Sunday Night Journal — August 22, 2010
I’ve been thinking about writing this piece for some months now, and putting it off because I really don’t want to do it. I’d rather write about something else. I’d rather think about something else. But the phenomenon keeps forcing itself on my attention.
I tend to avoid situations, either in life or online, where I will encounter angry bigots engaged in denouncing whatever they are bigoted against. But sometimes it pops up unexpectedly: on Facebook, for instance. A few months ago I read a wild flight of anti-conservative vituperation, a friend of a friend commenting on something the friend had said, and it occurred to me that what I was reading was nothing more or less than bigotry. It revealed a mental process not significantly different from that of a KuKluxer speaking of African-Americans. The vocabulary and grammar were better, the speaker being more educated, but the uncompromising hostility was the same. It was liberal bigotry.
What do I mean by “liberal”? I mean it in the currently popular and casual sense. As everyone who has the least acquaintance with the history of the terms “liberal” and “conservative” knows, the ways in which they are used now are only loosely connected with the way they were used a hundred and fifty years ago, and with their dictionary definitions. I know this drives a lot of people crazy, particularly the analytically-minded for whom precise definition of terms is of the essence. But even these know who is being referred to when Nancy Pelosi denounces conservatives, and when Sarah Palin denounces liberals. And I’m using the term “liberal” in that context. Someone who thinks Rush Limbaugh is a hateful menace to society and Keith Olbermann is a courageous truth-teller is a liberal. Etc.; I really don’t think I need to multiply the examples.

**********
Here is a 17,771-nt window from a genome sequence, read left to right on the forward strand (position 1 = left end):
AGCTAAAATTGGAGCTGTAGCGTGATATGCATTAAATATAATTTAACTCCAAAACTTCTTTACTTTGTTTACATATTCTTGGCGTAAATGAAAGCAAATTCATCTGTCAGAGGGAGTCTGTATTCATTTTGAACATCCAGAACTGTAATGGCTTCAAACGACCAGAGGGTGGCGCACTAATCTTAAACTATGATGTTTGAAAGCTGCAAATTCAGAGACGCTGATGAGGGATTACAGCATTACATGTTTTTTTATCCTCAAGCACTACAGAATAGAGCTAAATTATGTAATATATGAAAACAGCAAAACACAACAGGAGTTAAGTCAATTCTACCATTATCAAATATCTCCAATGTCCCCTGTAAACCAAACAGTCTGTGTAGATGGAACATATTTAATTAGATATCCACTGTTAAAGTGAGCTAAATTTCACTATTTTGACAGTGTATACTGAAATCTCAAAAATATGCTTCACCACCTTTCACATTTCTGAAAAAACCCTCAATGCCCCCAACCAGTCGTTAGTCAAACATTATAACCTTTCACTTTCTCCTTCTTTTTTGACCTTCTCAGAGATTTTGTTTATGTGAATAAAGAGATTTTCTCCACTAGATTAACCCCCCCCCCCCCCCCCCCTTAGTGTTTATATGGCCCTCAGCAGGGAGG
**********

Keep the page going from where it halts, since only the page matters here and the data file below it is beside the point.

What do I mean by “bigotry”? Merriam-Webster’s definition serves perfectly well for my purpose: “A person obstinately or intolerantly devoted to his or her own opinions and prejudices; especially : one who regards or treats a group (as,a racial or ethnic group) with hatred and intolerance.”